If you’re looking for a family-friendly restaurants for the rest of your stay, check out KidTripster’s Top 10 Eats in NYC.
Photo courtesy: Landmarc
What to do besides the parade?
While the parade may be the main event, it’s only the beginning of the holiday must-dos in NYC. Here are a few things going on around the city that are sure to get your family in the holiday spirit!
Want to get up close and personal with the biggest balloons from the Macy’s Thanksgiving Day Parade without having to get up before dawn, brave the crowds or stand in the cold? Then take your kids to the Upper West Side on the Wednesday before Thanksgiving from 3 to 10 p.m. for the annual Giant Balloon Inflation. You can enter the balloon inflation area beginning at 79th Street and Columbus Avenue, right next to the American Museum of Natural History. Here kids can get a glimpse as these giants as they come to life.
While the balloon inflation isn’t exactly crowd-free (what is in NYC?), it is less crowded before 5 p.m., but it’s around 5 p.m. that the balloons being to really take their shapes. They’re usually all inflated by around 9 p.m.
Locals know the best way to beat the crowds is to spend the day at the American Museum of Natural History before they start the inflation. That way, you can walk right out to where all the magic will happen.
KidTripster Tip: If you have little ones, leave the stroller behind. It’s crowded, making it tough to navigate. And with so many people and barricades in front of them, your kid won’t see much by sitting down.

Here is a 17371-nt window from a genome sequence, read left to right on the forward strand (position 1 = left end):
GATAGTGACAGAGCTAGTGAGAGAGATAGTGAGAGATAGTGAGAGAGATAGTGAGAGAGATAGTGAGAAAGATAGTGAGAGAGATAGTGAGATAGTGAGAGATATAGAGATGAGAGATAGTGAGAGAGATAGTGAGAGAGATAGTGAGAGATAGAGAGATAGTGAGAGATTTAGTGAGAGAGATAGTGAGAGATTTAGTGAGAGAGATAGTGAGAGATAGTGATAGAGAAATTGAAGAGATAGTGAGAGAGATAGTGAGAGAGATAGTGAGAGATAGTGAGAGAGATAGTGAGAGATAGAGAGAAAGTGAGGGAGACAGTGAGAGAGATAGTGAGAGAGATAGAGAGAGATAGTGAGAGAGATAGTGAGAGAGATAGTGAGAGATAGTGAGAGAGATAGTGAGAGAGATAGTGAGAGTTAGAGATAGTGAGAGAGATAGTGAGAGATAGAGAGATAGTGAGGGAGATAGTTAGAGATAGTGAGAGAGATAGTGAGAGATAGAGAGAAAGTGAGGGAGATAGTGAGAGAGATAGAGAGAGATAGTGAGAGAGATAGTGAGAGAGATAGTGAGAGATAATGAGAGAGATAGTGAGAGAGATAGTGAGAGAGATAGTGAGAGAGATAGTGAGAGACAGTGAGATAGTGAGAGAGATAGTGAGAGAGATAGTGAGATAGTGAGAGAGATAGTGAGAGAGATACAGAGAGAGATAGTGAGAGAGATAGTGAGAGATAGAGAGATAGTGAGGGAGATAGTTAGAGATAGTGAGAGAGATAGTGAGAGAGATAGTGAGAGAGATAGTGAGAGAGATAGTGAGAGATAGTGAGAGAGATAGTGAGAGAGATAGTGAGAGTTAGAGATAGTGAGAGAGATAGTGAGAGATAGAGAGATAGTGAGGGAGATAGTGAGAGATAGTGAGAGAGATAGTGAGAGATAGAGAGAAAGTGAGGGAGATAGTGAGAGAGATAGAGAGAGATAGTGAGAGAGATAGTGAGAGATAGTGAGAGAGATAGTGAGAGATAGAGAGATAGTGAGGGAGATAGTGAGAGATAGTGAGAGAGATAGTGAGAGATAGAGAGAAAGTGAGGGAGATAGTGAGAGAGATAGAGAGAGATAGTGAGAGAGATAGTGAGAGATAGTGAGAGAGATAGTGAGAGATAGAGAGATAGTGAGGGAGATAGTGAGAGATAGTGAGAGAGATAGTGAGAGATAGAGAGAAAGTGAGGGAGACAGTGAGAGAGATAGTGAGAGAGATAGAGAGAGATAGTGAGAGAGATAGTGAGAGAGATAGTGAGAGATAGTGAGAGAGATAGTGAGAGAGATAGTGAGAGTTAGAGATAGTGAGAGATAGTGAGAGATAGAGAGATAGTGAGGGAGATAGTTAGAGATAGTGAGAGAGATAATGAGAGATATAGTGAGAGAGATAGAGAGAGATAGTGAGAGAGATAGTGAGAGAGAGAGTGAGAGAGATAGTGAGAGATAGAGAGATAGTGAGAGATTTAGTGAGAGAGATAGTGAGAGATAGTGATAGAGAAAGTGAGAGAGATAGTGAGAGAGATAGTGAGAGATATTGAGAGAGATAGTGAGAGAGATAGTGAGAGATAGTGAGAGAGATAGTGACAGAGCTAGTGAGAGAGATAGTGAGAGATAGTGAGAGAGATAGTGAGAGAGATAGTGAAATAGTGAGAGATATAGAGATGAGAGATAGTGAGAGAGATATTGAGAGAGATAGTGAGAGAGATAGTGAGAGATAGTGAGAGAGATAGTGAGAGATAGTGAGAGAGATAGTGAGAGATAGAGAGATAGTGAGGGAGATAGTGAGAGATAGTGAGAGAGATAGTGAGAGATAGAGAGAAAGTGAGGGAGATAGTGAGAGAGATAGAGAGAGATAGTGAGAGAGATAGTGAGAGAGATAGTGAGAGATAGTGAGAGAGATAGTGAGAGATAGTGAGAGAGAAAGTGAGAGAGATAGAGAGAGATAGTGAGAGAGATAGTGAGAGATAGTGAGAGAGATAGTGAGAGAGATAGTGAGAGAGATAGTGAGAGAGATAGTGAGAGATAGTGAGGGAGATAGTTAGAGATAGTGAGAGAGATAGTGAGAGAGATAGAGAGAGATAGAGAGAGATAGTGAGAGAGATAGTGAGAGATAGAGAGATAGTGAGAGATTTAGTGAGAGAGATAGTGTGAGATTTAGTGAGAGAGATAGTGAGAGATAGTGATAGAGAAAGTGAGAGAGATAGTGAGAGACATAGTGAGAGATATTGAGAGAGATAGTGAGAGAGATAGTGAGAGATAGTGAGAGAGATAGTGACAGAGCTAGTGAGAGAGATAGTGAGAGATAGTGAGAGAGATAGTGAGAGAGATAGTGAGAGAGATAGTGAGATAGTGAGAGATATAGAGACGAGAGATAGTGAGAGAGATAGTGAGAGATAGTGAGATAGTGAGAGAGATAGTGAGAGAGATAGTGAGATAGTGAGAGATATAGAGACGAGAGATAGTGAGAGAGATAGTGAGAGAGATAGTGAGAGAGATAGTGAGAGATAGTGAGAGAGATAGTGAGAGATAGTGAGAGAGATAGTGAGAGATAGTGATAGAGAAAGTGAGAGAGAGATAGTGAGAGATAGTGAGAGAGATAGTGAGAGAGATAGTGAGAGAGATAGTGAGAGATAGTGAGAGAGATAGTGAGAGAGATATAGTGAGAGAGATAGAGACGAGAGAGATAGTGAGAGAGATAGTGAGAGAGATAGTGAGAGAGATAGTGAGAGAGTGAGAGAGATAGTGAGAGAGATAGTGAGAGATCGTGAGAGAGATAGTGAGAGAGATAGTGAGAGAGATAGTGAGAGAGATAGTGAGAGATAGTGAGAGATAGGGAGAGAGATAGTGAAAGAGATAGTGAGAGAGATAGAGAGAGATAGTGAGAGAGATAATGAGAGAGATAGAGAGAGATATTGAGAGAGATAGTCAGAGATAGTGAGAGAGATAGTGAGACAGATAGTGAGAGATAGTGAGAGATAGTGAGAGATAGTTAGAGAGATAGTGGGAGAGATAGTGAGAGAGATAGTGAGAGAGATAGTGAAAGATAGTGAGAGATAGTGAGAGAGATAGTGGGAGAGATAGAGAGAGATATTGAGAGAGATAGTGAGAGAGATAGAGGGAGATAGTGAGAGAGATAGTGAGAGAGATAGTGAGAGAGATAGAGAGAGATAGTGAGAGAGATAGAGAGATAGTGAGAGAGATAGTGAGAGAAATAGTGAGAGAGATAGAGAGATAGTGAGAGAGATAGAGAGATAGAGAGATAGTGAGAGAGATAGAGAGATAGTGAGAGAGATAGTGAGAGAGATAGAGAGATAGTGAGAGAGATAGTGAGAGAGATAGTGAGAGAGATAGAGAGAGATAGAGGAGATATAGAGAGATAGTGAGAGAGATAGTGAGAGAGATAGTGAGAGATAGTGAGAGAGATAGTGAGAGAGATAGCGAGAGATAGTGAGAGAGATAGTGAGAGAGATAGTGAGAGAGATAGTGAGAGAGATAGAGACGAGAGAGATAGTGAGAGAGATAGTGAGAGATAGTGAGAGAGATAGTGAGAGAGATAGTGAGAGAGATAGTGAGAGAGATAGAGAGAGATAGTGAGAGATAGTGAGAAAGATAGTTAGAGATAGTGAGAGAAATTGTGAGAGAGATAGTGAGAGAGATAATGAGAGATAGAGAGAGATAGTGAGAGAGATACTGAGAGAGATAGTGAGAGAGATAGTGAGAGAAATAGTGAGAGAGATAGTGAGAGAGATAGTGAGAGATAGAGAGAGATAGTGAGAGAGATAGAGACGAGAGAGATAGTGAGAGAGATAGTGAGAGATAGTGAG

Santa Claus made his grand entrance to NYC at the end of the Thanksgiving Day parade. Now it’s time to go get on his lap and tell him what you want! At Macy’s famed flagship store in Herald Square, Santa is a pretty big deal. This is where the classic film Miracle on 34th Street takes place, after all. And in the lead-up to Christmas, you can find Mr. Claus here in Santaland, a replica of his North Pole home complete with live elves, an enchanted forest, and toy train display. While I personally would rather stick a fork in my eye than wait in line to see him at one of the most crowded stores in NYC (and possibly, the world), I can tell you that seeing him early (early in the morning and early in the season like November) will save your sanity.
KidTripster Tip: Have a wriggly, moody or impatient toddler in tow? Grab a timed ticket from one of the kiosks in the Cellar (lower level) and on the 9th floor or book through the Macy’s app. Keep in mind that while the passes are free and are an express way to Santa, you won’t be able to walk through Santaland like you typically do when lining up.
The Nutcracker ballet has become a true New York City holiday classic. And while you will find several different interpretations all around NYC, none is more famous than George Balanchine’s The Nutcracker at Lincoln Center. This magical production is truly a must-see at least once in your life. No one does it better than the New York City Ballet. You will be swept away by the grace and beauty of this timeless classic and the flawless dancers that bring it to life. The season opens the day after Thanksgiving. Know that this two-hour production is really not recommended for young children. Cost: Tickets start at $40.
Radio City Music Hall Christmas Spectacular
If the New York Ballet’s The Nutcracker seems too stuffy, then this show is for you. As far as NYC holiday bucket-list items go, watching the Rockettes at Radio City Music Hall is usually right up there with seeing the Macy’s Thanksgiving Day Parade. Along with the parade, the annual Radio City Music Hall Christmas Spectacular (literally) kicks off the holiday season in the city. A holiday tradition since 1933, this show, set to original music with some classic Christmas tunes thrown in, stars Santa himself along with the Rockettes, the high-kicking dance troupe known for their chorus line. It’s a show that’s sure to get you in the spirit. Cost: Tickets start at $35.